I think of pain as a speedometer. 1 to 4 is in the yellow, 5 and 6 are green, 7, 8, 9 and 10 are red, and when the pain cranks all the way to 11, you get to see some serious… Stuff.
That’s two film references in one there.
So when you live life on a pain scale, like I do, you get used to certain levels of pain and associate them with everyday things. Today is a 3 day, so I’m all right for now, I’ll go about my usual business and if it gets to 4, I’ll slow down a bit.
Today is a 7. I’ll spend two hours arguing with myself the pros and cons of getting out of bed, and the pros and cos of having pain killers. For me, the pro of getting out of bed is being at least “somewhat normal”, and the pro for the pain killer is “it takes some of the pain away.” The con of getting out of bed is “ow. Pain” and the con of getting pain killers is spending all day in bed anyway, cos my painkillers knock me out. Despite being on the same ones now since I was 19 or there abouts.
When I’m in hospital, like I was recently, my pain-o-meter has a spanner thrown at it more than once. Usually its due to not having that specific pain before, so it brings a new meaning to all the numbers.
Yes, that’s a 6, but its actually a more painful 6 than what I’m used to. Is it because of the location? Is it the type of pain? Maybe the duration? I can never figure it out. It’s just not what I’m used to.
The other spanner is down to hospital protocol. Two hospitals I frequent don’t measure pain that way. One hospital does 1 to 5, which I can make work if I divide my pain by two. If it’s cranked all the way to 11, then its a “FFFFIVE” rather than just a clenched-through-teeth “five”. I can make it work.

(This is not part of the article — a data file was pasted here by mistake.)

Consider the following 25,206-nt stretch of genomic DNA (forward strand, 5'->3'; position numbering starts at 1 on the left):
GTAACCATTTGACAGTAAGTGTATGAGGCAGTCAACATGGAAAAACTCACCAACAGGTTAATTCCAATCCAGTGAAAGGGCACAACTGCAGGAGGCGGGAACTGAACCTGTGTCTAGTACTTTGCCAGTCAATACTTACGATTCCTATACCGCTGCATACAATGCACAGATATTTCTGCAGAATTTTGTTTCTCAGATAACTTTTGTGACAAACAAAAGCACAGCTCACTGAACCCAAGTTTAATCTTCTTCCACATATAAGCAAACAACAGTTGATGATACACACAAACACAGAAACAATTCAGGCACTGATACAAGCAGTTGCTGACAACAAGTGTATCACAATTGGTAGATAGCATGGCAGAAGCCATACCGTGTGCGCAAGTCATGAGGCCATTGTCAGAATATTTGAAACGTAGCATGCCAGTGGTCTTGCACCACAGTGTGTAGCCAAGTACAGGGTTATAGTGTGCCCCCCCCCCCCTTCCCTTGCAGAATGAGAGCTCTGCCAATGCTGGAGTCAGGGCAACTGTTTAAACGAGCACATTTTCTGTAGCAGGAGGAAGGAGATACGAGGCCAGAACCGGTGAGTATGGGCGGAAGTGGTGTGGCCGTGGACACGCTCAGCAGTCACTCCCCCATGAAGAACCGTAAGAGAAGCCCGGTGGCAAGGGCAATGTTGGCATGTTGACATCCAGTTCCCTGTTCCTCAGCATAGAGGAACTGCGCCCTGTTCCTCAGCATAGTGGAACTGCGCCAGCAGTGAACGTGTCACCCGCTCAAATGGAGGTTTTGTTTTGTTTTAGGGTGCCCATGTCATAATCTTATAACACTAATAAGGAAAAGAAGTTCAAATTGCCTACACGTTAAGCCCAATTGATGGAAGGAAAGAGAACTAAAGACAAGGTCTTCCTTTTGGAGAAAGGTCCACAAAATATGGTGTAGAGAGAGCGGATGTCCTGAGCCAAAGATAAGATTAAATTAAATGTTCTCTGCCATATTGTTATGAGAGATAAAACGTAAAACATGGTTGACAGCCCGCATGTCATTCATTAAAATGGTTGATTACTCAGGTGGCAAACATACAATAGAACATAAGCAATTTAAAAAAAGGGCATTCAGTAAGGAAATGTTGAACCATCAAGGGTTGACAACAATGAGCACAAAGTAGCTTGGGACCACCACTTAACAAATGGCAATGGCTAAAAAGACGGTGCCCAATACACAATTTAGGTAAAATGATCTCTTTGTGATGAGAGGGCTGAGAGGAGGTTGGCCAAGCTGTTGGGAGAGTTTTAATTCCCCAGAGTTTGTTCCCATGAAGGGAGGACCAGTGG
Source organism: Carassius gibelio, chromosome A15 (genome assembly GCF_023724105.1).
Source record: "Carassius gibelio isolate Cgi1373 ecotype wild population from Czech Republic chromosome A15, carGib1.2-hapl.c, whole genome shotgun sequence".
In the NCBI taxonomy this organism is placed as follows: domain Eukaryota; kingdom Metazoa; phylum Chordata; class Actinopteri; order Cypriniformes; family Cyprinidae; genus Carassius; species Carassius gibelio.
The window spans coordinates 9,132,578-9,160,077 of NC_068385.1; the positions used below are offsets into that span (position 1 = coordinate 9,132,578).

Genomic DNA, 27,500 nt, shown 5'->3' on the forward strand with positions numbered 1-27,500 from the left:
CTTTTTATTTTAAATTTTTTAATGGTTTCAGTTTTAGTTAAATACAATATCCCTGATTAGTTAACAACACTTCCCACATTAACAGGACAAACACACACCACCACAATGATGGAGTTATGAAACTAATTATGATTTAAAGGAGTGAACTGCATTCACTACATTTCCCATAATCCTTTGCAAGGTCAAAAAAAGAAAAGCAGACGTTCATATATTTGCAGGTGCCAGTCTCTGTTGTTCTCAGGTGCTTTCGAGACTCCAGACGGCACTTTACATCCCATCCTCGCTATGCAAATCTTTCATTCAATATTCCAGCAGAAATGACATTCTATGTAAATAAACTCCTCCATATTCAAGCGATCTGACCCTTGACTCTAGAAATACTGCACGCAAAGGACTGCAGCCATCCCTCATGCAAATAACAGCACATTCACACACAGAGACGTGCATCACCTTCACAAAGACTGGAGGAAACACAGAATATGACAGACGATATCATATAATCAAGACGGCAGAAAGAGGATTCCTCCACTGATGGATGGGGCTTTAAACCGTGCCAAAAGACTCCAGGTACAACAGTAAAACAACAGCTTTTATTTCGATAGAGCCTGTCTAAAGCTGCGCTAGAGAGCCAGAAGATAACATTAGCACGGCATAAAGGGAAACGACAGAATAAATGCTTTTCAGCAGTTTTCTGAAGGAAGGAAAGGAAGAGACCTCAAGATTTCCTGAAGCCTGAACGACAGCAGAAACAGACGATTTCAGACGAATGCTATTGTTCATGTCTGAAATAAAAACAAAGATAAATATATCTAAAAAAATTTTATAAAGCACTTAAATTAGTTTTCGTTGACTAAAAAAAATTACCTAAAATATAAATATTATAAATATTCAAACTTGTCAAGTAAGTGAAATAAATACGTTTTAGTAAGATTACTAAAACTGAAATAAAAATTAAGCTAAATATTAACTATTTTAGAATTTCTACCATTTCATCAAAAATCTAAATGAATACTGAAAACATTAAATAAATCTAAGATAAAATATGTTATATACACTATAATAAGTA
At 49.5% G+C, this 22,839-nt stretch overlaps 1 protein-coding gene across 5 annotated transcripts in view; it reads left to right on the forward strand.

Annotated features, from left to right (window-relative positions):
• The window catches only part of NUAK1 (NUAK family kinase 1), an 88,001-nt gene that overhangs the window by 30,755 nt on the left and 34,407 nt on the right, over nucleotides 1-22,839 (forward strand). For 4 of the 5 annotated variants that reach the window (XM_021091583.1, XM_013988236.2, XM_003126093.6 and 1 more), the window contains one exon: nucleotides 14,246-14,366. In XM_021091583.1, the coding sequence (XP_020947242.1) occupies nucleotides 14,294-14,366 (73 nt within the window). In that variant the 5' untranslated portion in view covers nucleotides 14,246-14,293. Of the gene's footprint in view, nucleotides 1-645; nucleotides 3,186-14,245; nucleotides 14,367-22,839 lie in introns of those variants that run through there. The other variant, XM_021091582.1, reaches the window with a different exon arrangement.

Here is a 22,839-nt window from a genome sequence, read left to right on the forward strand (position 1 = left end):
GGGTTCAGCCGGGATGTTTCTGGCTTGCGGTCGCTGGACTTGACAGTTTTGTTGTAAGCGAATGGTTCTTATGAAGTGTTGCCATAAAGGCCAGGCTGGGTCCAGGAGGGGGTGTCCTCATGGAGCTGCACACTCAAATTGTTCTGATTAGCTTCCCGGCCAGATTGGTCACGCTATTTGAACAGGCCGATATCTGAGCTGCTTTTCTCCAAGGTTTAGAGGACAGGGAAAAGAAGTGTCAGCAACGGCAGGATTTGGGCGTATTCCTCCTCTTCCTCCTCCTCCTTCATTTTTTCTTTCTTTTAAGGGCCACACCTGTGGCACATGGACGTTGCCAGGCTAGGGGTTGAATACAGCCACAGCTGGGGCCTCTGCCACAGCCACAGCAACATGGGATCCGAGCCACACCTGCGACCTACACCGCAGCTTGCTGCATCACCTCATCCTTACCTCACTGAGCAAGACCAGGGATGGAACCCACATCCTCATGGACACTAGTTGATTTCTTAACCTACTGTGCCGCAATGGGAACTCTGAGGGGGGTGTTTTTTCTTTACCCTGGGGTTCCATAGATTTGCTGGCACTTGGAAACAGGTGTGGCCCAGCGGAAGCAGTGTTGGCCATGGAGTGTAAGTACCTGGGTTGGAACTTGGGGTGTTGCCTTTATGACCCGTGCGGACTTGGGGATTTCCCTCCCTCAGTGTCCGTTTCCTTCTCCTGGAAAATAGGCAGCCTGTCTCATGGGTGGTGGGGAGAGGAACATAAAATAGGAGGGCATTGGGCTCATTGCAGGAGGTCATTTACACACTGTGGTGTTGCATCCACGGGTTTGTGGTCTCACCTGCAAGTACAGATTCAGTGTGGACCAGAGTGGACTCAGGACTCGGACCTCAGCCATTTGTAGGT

The hospital I was just in, though, has a scale of 1 to 3. 1, 2, 3. Mild, Moderate to Severe.
That is of absolutely no use to me. My pain doesn’t do Mild, Moderate to Severe. If we’re really pushing for a comparison, it does “there” “really there” and “just knock me the hell out, I’ll deal with life later” but that is after much deliberation, figuring of location and duration. It takes a strategy room and the world’s finest topographers to get to a conclusion to that degree, you know?
And I know for a fact that I’m not the only one with this problem. There’s a bunch of us who go through life figuring out what we can do, day in and day out, on a pain scale budget. “If I take it easy and stay around 4 this morning, I can take a pain killer this afternoon and go to my daughter’s nativity play this evening”, “It’s an 8 right now, it’ll crank all the way up to 11 when I move, will my normal pain killers be enough? I can’t drive if I take the stronger ones, but I really need to go in to work…”
Once again, a hospital’s failings to do best for the patient. They mess with normal pain killer schedules, they mess with normal pain killers! And they want us to try and figure out our pain in a different way to what we understand. All whilst we’re dealing with whatever the reason we’re in hospital for, nurses who just shouldn’t have the job and other patients screaming the ward down in agony.